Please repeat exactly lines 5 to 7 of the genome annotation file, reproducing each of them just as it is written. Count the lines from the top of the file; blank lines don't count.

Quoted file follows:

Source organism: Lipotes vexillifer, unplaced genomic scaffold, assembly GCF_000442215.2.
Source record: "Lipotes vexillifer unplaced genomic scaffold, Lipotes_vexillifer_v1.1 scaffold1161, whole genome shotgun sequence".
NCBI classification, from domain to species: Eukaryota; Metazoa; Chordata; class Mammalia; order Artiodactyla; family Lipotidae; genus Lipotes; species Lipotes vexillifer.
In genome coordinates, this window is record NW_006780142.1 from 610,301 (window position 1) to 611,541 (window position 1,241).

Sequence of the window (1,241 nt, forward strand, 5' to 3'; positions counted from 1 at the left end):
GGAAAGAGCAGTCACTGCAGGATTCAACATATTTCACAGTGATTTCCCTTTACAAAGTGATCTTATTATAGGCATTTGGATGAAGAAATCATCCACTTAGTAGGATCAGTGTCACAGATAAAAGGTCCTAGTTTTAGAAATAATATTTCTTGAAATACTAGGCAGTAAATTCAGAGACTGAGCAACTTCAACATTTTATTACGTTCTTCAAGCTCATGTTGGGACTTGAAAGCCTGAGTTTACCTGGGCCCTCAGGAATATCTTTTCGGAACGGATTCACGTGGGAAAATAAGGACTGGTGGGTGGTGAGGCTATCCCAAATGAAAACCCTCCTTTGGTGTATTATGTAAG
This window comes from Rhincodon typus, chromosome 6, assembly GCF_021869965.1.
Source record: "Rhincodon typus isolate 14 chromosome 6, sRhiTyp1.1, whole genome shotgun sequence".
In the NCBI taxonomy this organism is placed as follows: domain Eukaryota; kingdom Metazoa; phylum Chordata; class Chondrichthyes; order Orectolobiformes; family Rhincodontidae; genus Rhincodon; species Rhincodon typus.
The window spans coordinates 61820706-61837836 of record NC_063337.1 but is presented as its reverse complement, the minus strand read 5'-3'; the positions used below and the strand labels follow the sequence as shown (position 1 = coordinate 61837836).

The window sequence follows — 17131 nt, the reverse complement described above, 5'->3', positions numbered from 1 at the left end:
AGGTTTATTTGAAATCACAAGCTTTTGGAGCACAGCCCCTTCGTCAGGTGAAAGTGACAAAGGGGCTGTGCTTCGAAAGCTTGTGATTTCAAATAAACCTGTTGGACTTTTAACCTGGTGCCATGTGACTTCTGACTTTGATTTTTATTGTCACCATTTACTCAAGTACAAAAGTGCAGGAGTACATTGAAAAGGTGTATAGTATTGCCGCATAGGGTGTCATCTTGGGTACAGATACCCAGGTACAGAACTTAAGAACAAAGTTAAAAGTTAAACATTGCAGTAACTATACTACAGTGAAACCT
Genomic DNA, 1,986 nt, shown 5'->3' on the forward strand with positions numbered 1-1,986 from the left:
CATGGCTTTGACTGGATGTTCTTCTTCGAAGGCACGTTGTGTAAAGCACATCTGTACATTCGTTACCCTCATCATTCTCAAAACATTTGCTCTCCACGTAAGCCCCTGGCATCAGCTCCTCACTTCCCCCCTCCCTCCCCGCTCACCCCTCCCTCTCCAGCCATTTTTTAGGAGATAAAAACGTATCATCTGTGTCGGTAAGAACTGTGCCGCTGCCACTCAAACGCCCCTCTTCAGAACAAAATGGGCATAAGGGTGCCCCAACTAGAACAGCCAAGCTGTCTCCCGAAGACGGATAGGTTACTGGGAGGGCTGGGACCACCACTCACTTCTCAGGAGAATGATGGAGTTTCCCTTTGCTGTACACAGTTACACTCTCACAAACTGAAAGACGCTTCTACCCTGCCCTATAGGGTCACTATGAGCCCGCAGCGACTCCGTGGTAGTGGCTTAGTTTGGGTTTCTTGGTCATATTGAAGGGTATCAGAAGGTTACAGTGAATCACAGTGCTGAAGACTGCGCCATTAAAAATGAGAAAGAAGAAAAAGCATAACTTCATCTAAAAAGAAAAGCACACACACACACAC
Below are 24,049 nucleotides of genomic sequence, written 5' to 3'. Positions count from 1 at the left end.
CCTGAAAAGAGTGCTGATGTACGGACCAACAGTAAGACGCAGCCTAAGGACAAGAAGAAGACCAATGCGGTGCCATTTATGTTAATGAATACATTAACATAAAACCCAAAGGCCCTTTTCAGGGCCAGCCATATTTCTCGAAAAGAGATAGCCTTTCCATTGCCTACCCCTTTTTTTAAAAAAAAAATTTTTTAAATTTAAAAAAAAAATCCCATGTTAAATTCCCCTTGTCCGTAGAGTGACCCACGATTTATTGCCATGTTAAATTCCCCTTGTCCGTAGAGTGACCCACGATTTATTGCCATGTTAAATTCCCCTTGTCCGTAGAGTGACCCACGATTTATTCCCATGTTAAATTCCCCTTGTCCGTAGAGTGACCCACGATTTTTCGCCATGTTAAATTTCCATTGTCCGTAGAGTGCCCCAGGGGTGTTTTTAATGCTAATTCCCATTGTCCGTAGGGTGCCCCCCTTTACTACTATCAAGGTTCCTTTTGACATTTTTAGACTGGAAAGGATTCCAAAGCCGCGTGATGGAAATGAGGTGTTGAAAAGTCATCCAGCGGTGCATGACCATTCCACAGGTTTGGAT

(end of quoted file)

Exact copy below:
Sequence of the window (1,241 nt, forward strand, 5' to 3'; positions counted from 1 at the left end):
GGAAAGAGCAGTCACTGCAGGATTCAACATATTTCACAGTGATTTCCCTTTACAAAGTGATCTTATTATAGGCATTTGGATGAAGAAATCATCCACTTAGTAGGATCAGTGTCACAGATAAAAGGTCCTAGTTTTAGAAATAATATTTCTTGAAATACTAGGCAGTAAATTCAGAGACTGAGCAACTTCAACATTTTATTACGTTCTTCAAGCTCATGTTGGGACTTGAAAGCCTGAGTTTACCTGGGCCCTCAGGAATATCTTTTCGGAACGGATTCACGTGGGAAAATAAGGACTGGTGGGTGGTGAGGCTATCCCAAATGAAAACCCTCCTTTGGTGTATTATGTAAG
This window comes from Rhincodon typus, chromosome 6, assembly GCF_021869965.1.